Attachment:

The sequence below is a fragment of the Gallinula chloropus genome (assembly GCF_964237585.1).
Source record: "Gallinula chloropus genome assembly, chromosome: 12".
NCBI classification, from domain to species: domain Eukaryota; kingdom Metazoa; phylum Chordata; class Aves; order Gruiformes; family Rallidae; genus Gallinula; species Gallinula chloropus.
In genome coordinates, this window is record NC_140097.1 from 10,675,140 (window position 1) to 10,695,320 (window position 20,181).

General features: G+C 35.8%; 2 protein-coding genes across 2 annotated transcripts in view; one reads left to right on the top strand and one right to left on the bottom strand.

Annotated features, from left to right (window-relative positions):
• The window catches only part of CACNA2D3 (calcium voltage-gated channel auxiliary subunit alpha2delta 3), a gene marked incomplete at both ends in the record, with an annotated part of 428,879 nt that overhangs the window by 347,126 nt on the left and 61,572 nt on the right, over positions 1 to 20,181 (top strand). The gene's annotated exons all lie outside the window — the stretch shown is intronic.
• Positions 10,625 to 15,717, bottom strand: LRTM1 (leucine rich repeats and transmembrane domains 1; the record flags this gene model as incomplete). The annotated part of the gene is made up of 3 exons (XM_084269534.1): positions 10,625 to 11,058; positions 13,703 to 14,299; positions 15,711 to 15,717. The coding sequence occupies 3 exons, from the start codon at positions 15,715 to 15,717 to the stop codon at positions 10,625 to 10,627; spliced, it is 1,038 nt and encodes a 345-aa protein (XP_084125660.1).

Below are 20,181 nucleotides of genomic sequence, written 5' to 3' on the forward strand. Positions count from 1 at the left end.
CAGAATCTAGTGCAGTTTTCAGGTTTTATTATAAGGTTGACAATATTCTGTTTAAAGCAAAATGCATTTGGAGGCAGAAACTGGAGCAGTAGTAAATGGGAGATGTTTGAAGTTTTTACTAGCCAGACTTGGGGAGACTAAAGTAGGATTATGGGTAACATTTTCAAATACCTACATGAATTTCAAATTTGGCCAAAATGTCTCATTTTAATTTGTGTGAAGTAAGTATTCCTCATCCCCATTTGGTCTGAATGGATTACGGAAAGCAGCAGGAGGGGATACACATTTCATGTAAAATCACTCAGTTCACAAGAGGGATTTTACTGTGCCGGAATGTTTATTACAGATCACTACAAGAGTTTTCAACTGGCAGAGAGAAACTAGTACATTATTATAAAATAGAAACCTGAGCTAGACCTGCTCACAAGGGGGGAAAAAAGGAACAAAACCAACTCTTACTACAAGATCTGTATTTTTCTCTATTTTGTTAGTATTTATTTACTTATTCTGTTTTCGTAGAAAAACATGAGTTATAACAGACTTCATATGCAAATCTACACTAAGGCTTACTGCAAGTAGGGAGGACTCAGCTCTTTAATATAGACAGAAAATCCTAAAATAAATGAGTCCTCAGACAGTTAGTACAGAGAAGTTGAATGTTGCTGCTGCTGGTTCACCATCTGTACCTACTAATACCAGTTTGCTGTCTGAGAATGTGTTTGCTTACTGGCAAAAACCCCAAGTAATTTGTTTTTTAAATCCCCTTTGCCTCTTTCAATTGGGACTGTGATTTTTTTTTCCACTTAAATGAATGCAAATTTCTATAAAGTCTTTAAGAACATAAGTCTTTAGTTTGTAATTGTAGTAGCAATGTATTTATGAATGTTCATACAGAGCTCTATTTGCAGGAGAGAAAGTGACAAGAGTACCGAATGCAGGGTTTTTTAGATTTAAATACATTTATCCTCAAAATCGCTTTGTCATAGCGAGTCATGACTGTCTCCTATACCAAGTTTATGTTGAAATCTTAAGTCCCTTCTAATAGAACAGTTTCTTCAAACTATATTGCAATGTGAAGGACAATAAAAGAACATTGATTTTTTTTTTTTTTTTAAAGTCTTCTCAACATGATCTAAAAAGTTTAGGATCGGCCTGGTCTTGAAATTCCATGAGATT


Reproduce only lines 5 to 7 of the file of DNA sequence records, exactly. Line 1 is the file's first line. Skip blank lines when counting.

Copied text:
General features: G+C 35.8%; 2 protein-coding genes across 2 annotated transcripts in view; one reads left to right on the top strand and one right to left on the bottom strand.

Annotated features, from left to right (window-relative positions):
• The window catches only part of CACNA2D3 (calcium voltage-gated channel auxiliary subunit alpha2delta 3), a gene marked incomplete at both ends in the record, with an annotated part of 428,879 nt that overhangs the window by 347,126 nt on the left and 61,572 nt on the right, over positions 1 to 20,181 (top strand). The gene's annotated exons all lie outside the window — the stretch shown is intronic.